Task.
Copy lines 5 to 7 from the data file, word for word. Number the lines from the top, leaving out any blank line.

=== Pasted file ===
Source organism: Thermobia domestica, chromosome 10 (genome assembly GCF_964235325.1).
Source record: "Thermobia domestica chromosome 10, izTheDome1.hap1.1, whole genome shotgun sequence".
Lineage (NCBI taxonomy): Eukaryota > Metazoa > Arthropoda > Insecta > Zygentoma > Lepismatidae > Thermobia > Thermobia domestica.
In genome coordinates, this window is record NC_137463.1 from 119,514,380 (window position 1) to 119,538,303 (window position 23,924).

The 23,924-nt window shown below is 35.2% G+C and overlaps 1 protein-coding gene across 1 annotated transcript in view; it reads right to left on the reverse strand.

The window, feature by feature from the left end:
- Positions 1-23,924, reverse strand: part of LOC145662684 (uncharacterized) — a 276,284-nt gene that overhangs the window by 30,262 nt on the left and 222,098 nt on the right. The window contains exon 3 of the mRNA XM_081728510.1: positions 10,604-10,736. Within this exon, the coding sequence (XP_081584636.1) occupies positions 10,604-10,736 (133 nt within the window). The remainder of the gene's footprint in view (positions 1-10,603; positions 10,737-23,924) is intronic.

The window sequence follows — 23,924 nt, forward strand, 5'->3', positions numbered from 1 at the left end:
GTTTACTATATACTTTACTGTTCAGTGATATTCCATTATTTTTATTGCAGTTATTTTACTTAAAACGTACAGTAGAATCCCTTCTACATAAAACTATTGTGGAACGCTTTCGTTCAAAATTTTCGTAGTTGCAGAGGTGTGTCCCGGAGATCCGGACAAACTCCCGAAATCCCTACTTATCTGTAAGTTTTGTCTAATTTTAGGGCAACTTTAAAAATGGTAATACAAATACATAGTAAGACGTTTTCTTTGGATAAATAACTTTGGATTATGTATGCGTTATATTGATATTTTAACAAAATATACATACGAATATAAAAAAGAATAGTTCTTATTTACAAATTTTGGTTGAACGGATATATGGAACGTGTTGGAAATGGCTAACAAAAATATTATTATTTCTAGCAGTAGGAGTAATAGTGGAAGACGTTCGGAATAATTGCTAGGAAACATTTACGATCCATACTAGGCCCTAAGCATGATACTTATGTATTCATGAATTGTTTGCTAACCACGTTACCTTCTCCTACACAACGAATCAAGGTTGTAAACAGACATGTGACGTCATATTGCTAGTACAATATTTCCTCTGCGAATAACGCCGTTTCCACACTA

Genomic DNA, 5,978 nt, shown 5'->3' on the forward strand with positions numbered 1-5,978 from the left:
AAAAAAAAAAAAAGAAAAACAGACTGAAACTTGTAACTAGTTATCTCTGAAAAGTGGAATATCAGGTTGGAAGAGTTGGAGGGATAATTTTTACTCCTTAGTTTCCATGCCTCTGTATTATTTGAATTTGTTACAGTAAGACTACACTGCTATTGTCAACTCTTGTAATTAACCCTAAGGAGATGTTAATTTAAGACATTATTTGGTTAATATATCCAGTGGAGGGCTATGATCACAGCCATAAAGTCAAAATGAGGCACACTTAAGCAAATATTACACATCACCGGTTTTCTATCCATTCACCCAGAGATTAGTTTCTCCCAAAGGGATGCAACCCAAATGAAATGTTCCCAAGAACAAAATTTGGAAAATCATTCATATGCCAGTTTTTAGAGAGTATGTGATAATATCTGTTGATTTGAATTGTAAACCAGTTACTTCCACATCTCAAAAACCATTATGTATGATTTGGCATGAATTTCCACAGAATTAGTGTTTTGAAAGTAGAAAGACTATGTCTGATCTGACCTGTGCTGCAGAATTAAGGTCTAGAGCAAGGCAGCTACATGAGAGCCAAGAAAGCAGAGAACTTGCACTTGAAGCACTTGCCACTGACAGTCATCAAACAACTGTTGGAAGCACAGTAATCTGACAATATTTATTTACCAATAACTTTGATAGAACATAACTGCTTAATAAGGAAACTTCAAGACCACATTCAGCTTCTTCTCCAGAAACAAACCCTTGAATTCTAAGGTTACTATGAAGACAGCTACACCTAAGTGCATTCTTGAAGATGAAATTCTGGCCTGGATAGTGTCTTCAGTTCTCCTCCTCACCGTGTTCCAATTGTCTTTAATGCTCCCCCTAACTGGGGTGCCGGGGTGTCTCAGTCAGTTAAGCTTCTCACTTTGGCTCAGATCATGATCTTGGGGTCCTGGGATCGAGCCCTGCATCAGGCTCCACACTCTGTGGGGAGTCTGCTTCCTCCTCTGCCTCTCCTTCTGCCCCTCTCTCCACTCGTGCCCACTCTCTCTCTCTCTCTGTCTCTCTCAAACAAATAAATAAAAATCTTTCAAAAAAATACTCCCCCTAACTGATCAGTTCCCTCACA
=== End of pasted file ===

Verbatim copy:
The 23,924-nt window shown below is 35.2% G+C and overlaps 1 protein-coding gene across 1 annotated transcript in view; it reads right to left on the reverse strand.

The window, feature by feature from the left end:
- Positions 1-23,924, reverse strand: part of LOC145662684 (uncharacterized) — a 276,284-nt gene that overhangs the window by 30,262 nt on the left and 222,098 nt on the right. The window contains exon 3 of the mRNA XM_081728510.1: positions 10,604-10,736. Within this exon, the coding sequence (XP_081584636.1) occupies positions 10,604-10,736 (133 nt within the window). The remainder of the gene's footprint in view (positions 1-10,603; positions 10,737-23,924) is intronic.